John is ASCB Senior Science Writer and the author among other things of two nonfiction books for older children, "Phineas Gage: A Gruesome But True Story About Brain Science" and "Black & White Airmen," both from Houghton-Mifflin-Harcourt, Boston. Email: jfleischman@ascb.org


Elevator Speech Video Contest: What Amazon.com Can Teach Us about Cell Protein Delivery Systems

You can buy almost anything on Amazon.com but Steven DelSignore, a postdoc at Brandeis University, found a cellular metaphor, free of charge, in the online retailer’s warehouse system. He compared Amazon’s sorting and dispatch system to protein sorting and trafficking in cells. The metaphor and  … Read more

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ASCB’s First Doorstep Meeting Jumps into New Cancer Treatment Strategies

Cancer cell biology can be a bewildering jungle where well-charted pathways and promising therapies disappear into the undergrowth while the unexpected can jump out without warning. Something unexpectedly familiar did jump out of Joan Brugge’s talk on cancer therapy resistance at the ASCB’s first “Doorstep”  … Read more

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E.E. Just Lecturer Tells URM Scientists, “We Need You and We Need Your Ideas”

The ASCB’s E.E. Just Award comes with a medal, a named lecture, and a two-edged message for minority scientists today, according to this year’s winner, Daniel Cólon-Ramos of the Yale School of Medicine. The lecture is in honor of Ernest Everett Just, an early 20th  … Read more

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In Memoriam: Susan Lindquist, 67, Pioneer in Protein Folding Research

Susan L. Lindquist, a self-described scientific risk-taker who pioneered the field of protein folding, died at age 67 on October 27, 2016, of cancer, according to the Whitehead Institute.1 Lindquist served as director of the Whitehead from 2001 to 2004 before returning to a research  … Read more

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E.E. Just Lecturer Tells URM Scientists, “We Need You and We Need Your Ideas”

The ASCB’s E.E. Just Award comes with a medal, a named lecture, and a two-edged message for minority scientists today, according to this year’s winner, Daniel Cólon-Ramos of the Yale School of Medicine. The lecture is in honor of Ernest Everett Just, an early 20th  … Read more

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ASCB 2016 Elevator Speech Video Contest Winners: What Amazon.com Can Teach Us about Cell Protein Delivery Systems

You can buy almost anything on Amazon.com but Steven DelSignore, a postdoc at Brandeis University found a cellular metaphor, free of charge, in the online retailer’s warehouse system. He compared Amazon’s sorting and dispatch system to protein sorting and trafficking in cells. The metaphor and  … Read more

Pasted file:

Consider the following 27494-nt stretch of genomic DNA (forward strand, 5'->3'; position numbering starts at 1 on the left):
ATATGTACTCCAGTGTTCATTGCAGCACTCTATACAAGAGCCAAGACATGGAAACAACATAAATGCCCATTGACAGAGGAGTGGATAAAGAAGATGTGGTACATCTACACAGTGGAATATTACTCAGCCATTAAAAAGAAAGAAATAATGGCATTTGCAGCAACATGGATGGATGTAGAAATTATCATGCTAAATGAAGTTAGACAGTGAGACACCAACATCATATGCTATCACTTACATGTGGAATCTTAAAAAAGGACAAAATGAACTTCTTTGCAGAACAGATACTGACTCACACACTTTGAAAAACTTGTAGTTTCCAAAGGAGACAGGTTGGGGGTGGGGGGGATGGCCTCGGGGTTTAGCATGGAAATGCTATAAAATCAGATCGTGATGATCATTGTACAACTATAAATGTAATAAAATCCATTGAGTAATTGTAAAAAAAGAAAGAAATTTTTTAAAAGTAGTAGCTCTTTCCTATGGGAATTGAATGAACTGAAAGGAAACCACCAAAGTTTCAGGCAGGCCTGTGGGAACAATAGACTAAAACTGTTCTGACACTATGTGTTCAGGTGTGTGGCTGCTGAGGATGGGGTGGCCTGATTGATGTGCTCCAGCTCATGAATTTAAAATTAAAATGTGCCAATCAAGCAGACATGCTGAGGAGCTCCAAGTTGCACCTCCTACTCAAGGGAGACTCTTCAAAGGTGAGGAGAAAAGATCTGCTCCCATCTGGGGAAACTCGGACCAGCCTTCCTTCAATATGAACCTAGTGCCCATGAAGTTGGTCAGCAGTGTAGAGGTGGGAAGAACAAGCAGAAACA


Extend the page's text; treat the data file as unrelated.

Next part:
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Quality Control

Research in biology is driven by the constant tension between what we know (much) and what we don’t (much more). Take the question of the transcription of messenger RNA in the cell nucleus. Rob Singer of the Albert Einstein College of Medicine in the Bronx, NY, who has pioneered new microscopy techniques for live imaging of single  … Read more

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E.B. Wilson Medal—Mina Bissell

  It is not every day that a scientific society gives its top award to a scientist who already has a top award named after herself. This December 6 at its Annual Meeting in San Francisco, the ASCB will bestow the E.B. Wilson Medal, its  … Read more

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Bacteria Produce Aphrodisiac That Sets Off Protozoan Mating Swarm

Researchers seeking the evolutionary roots of the animal kingdom have discovered a bacterium, Vibrio fischeri, that acts as an aphrodisiac on a species of protozoan choanoflagellates, the closest living relatives of animals, by releasing an enzyme that sends Salpinogoeca rosetta, into a full mating frenzy.  … Read more

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Workshop Cryo-EM-Grant Jensen

A type IV pilus is a bacterial grappling hook and one of the snazziest pieces of bacterial cell machinery going. The pilus is created by a type IV pilus machine (T4PM) that pushes out a pilus thread, grabs a substrate, and, hauling back the thread,  … Read more

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